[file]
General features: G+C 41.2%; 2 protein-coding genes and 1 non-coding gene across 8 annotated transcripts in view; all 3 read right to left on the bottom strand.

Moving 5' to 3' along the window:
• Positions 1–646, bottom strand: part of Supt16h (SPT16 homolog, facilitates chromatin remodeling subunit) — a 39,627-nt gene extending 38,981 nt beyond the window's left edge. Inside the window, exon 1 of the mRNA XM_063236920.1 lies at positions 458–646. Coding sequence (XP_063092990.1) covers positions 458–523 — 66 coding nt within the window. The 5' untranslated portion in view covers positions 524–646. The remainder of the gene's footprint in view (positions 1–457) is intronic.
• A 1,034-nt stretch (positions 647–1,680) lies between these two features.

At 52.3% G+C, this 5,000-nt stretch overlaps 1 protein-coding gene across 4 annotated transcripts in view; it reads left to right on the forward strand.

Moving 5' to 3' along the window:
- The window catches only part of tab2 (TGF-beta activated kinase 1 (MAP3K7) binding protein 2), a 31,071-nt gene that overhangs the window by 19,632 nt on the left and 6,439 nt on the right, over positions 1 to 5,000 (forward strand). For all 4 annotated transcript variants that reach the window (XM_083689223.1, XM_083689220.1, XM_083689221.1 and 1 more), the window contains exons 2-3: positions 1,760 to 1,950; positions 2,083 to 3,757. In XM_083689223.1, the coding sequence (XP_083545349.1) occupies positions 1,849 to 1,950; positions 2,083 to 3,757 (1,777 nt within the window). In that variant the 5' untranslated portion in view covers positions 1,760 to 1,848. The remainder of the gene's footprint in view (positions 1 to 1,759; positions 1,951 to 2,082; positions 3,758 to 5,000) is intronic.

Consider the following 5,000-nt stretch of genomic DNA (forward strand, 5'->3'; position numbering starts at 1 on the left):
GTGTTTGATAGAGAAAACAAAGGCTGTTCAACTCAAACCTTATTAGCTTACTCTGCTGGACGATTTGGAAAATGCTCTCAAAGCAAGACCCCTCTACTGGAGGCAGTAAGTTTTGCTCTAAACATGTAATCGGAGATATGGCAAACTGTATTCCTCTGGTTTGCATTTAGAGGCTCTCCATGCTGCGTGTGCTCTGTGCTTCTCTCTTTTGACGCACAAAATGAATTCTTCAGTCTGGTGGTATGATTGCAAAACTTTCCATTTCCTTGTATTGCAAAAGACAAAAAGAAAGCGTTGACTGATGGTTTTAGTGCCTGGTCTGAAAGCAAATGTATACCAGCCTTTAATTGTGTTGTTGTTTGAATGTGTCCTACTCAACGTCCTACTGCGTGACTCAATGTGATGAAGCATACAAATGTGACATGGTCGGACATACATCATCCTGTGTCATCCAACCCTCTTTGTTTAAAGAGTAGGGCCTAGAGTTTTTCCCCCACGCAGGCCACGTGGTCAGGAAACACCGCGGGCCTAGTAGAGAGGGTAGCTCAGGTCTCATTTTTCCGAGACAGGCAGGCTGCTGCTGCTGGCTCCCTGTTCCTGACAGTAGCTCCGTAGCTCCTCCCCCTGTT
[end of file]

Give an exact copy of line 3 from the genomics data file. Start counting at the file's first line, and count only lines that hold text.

• Positions 1–646, bottom strand: part of Supt16h (SPT16 homolog, facilitates chromatin remodeling subunit) — a 39,627-nt gene extending 38,981 nt beyond the window's left edge. Inside the window, exon 1 of the mRNA XM_063236920.1 lies at positions 458–646. Coding sequence (XP_063092990.1) covers positions 458–523 — 66 coding nt within the window. The 5' untranslated portion in view covers positions 524–646. The remainder of the gene's footprint in view (positions 1–457) is intronic.